'Her,' which examines love and technology, is incredibly timely
'Her' stars Joaquin Phoenix as a man who falls in love with a computer operating system.
If ever there was a romantic scenario for our time, it’s “Her.” Set in a slightly futuristic Los Angeles, it’s about Theodore Twombly (Joaquin Phoenix), a lonely guy who finds love with a personalized computer operating system.Skip to next paragraph
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Theodore, soft-spoken, with a bushy moustache, writes love letters for clients of the company “Beautiful Handwritten Letters,” although he himself is lovelorn. He pines for his wife, Catherine (Rooney Mara), from whom he is separated, and dreads their imminent divorce. When he signs up for this latest in computer breakthroughs, the OS1, what he really is looking for is companionship. And boy, does he get it.
Samantha, as she calls herself, is more than a higher-level version of Siri. She’s a consciousness, and, before long, a species of lover. As voiced by Scarlett Johansson, Samantha is chipper and smoky-voiced – a combination helpmate and soul mate and cybervamp. Theodore, the professional romantic, is smitten.
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Spike Jonze, who wrote and directed, is one of the most lyrically fanciful and cockeyed filmmakers around. “Being John Malkovich,” in which a puppeteer discovers a portal into the actor’s mind, and “Adaptation,” about the labyrinthine curlicues of literary creation, were screwball fantasias that managed to plug into the zeitgeist big time. Both scripted by Charlie Kaufman, they spoke about fame and celebrity in new ways.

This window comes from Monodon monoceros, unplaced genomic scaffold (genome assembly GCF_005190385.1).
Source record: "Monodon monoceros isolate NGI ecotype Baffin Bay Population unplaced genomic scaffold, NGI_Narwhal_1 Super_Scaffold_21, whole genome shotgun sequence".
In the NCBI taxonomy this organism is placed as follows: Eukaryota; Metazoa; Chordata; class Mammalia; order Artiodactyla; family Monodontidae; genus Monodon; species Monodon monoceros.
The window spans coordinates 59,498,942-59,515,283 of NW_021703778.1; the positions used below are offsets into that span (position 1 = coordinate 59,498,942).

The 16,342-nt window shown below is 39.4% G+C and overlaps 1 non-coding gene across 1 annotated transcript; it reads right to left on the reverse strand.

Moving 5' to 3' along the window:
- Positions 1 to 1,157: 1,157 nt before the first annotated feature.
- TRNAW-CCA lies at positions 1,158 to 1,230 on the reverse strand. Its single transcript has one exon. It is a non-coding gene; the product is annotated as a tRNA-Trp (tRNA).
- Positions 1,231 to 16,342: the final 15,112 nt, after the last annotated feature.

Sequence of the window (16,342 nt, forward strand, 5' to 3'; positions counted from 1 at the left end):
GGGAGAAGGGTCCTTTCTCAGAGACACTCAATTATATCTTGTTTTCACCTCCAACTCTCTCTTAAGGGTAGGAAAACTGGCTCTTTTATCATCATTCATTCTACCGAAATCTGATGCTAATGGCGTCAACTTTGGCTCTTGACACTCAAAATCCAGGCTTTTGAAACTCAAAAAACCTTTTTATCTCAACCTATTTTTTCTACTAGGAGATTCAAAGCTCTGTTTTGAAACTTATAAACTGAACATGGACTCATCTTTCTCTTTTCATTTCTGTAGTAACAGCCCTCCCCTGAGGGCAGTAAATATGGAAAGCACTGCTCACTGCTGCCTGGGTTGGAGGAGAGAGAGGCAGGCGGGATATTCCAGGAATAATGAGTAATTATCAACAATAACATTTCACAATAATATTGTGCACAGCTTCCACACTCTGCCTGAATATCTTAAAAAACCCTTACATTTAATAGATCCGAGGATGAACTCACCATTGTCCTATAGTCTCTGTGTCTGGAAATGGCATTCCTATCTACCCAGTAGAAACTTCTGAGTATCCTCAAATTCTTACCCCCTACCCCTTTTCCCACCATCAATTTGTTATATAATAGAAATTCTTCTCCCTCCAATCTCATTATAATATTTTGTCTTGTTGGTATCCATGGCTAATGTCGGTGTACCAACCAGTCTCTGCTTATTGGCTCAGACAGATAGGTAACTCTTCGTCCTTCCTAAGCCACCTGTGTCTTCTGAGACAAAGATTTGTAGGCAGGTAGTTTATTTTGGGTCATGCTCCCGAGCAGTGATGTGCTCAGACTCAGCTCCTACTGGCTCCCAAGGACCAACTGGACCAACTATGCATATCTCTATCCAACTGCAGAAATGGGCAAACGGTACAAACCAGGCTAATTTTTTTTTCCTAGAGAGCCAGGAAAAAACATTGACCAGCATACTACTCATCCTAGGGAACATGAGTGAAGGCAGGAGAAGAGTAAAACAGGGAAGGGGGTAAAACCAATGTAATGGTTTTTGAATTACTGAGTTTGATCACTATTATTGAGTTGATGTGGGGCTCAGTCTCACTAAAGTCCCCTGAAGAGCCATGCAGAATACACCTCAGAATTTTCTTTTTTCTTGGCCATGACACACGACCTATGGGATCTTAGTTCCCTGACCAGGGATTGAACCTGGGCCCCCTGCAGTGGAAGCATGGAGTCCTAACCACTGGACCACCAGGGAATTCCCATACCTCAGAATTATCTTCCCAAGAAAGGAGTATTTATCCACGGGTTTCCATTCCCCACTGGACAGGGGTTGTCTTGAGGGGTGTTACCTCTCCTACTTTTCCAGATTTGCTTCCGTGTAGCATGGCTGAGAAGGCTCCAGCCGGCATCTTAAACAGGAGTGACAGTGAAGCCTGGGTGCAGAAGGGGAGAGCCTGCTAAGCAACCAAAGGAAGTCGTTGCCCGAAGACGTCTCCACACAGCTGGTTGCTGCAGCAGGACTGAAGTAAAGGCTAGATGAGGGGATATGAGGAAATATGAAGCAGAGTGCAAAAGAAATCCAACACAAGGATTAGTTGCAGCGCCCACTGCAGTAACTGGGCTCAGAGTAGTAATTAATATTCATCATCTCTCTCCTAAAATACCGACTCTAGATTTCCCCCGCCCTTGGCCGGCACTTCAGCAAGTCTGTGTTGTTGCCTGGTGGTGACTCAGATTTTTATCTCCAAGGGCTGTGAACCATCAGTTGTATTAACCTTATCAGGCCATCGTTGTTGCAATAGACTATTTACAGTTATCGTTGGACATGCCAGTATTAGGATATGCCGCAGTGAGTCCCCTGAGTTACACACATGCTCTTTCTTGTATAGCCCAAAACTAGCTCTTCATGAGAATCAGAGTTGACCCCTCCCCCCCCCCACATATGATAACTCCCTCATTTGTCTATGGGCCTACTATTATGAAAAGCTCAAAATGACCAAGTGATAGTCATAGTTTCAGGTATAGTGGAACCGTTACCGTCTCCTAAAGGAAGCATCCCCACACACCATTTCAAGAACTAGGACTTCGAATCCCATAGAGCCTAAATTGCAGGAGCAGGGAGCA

“Her” is not as sly or knockabout as those movies. It’s unabashedly amorous – a fabulist’s love letter to love. But the romance creeps up on you, just as it does with Theodore. Jonze lets the story play out in a kind of woozy, tentative dreamtime that seems magically right for this material. (Phoenix’s slow-turned performance seems magically right, too). He doesn’t push the futurism, either. It’s as if we’re looking ahead to the present. One of the pleasant surprises here is that, in contrast to most futuristic movies, the computer beings are as touchingly confused as the humans.
Before he “meets” Samantha, Theodore spends his nights alone in his cryptlike aerie overlooking the twinkly cityscape (in reality a melange of L.A. and Shanghai). He bides him time playing 3-D holographic computer games with an avatar who acts like a foul-mouthed Pillsbury Dough Boy; he inserts his ear buds and summons phone sex partners. By the time Samantha enters his life, he is more than primed for renewal.